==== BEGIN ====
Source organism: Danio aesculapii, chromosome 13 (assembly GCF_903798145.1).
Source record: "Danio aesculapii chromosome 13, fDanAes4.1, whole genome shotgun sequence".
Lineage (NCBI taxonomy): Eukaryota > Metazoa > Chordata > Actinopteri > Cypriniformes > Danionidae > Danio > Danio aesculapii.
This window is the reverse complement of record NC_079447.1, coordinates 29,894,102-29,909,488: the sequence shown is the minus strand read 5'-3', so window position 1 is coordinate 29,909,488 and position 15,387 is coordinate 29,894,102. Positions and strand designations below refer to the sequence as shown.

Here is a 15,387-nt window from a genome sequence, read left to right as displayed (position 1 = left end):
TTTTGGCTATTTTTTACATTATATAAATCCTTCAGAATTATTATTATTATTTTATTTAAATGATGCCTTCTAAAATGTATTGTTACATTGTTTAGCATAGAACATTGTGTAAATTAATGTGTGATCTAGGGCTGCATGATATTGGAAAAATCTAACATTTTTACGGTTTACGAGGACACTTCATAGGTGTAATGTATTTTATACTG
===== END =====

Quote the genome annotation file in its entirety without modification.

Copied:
Source organism: Danio aesculapii, chromosome 13 (assembly GCF_903798145.1).
Source record: "Danio aesculapii chromosome 13, fDanAes4.1, whole genome shotgun sequence".
Lineage (NCBI taxonomy): Eukaryota > Metazoa > Chordata > Actinopteri > Cypriniformes > Danionidae > Danio > Danio aesculapii.
This window is the reverse complement of record NC_079447.1, coordinates 29,894,102-29,909,488: the sequence shown is the minus strand read 5'-3', so window position 1 is coordinate 29,909,488 and position 15,387 is coordinate 29,894,102. Positions and strand designations below refer to the sequence as shown.

Here is a 15,387-nt window from a genome sequence, read left to right as displayed (position 1 = left end):
TTTTGGCTATTTTTTACATTATATAAATCCTTCAGAATTATTATTATTATTTTATTTAAATGATGCCTTCTAAAATGTATTGTTACATTGTTTAGCATAGAACATTGTGTAAATTAATGTGTGATCTAGGGCTGCATGATATTGGAAAAATCTAACATTTTTACGGTTTACGAGGACACTTCATAGGTGTAATGTATTTTATACTG